What parents need to know
Parents Need to Know
Parents need to know that How to Draw-Full Version contains seven drawing "episodes" that teach kids -- even younger kids -- how to sketch a dog, cat, space shuttle, princess, and more. The verbal instructions, given by a childlike voice, are clear and very step-by-step. The on-screen cues disappear after a line is drawn and the user moves to the next portion of the lesson, which means only your kid's rendition of the drawing is left visible for him or her to color, erase, save, and send via email. In the end, it really looks like your kid "freehanded" the entire drawing, which is sort of the case -- just with a lot of help.
What kids can learn
Language & Reading
- following directions
Thinking & Reasoning
- part-whole relationships
Engagement, Approach, Support
Well-designed art learning experiences are real confidence builders for budding artists of all ages. What fun for a child to email a completed drawing to a friend or relative and say, "I drew that space shuttle!"
As kids learn practical steps for drawing specific objects like animals , they also learn about shapes and part-whole/whole-part relationships, as well as practice following directions, and build patience.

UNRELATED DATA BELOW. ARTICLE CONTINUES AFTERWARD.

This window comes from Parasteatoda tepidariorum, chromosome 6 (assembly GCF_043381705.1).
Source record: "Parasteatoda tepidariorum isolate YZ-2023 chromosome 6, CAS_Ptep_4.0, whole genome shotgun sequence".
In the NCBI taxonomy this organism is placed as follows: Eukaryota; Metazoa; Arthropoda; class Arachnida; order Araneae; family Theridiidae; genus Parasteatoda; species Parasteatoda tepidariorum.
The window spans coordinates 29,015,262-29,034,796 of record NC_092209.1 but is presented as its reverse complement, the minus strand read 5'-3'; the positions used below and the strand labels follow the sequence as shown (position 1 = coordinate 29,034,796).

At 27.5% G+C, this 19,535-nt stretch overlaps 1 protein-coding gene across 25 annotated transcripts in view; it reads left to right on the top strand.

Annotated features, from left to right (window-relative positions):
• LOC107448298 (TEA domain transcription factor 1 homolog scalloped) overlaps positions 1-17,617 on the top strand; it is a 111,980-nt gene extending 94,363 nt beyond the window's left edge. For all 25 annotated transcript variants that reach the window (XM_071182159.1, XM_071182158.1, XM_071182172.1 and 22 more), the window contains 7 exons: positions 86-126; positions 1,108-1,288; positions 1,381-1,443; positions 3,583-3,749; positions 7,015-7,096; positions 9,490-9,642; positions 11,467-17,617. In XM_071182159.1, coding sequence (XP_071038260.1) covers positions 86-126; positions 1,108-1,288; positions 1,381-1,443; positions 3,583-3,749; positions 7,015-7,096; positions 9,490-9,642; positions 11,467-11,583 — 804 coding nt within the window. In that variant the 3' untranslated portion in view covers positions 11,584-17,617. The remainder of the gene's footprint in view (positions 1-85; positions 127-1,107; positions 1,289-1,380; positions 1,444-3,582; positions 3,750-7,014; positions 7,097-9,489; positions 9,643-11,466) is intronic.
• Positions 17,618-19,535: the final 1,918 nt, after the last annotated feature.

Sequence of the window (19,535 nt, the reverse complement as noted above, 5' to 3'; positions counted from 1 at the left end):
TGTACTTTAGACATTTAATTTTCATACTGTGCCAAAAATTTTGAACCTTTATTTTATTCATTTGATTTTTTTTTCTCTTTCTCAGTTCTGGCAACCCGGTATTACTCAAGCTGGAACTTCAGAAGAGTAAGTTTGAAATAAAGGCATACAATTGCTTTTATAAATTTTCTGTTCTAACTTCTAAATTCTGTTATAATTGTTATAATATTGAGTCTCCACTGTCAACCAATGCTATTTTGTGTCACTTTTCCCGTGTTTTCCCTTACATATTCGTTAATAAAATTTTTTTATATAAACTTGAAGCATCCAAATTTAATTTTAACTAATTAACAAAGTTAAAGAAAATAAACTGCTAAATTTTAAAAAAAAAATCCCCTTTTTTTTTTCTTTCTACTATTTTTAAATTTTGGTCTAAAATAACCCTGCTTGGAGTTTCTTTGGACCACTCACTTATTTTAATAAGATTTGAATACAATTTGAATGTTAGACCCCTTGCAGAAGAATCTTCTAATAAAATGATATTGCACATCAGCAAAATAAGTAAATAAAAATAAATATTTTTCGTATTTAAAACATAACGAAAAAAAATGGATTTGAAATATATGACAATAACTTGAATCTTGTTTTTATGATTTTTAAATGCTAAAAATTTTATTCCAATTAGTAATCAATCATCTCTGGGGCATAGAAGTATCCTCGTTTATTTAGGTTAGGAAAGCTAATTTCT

Step-by-step audio and written instructions in a friendly kid's voice, options to draw or watch the app draw, music and coloring off or on.
What's it about?
How to Draw-Full Version includes fun "episodes" that kids can choose from to learn to draw specific objects or animals, such as a hippo, cat, or the Statue of Liberty. After choosing one lesson, a voice instructs kids how to draw a specific line segment that appears on the screen concurrently with the voice instruction. Once kids complete the drawing, the computer-generated lines disappear, leaving their own drawing to tweak, color, save, or email.
Is it any good?
HOW TO DRAW can be a real confidence builder for budding artists of all ages. The adorable drawings the app teaches users to sketch look like they may be too complicated for younger kids to learn, but the bit-by-bit instructions make these drawing lessons accessible to kids as young as kindergarten -- maybe even younger, if your kid has a natural affinity for drawing. What fun for a young child to send a completed drawing via email (with a parent's help, of course) to a relative or teacher and say, "I drew that space shuttle!" And have it really look like a space shuttle. Highly recommended.
Families can talk about...
Help your kid email his or her favorite drawing to a relative or art teacher.
Talk about some of the descriptive words kids hear in app. Why is it helpful to use words like "wavy," "curved," or "arc and bracket" when explaining a line?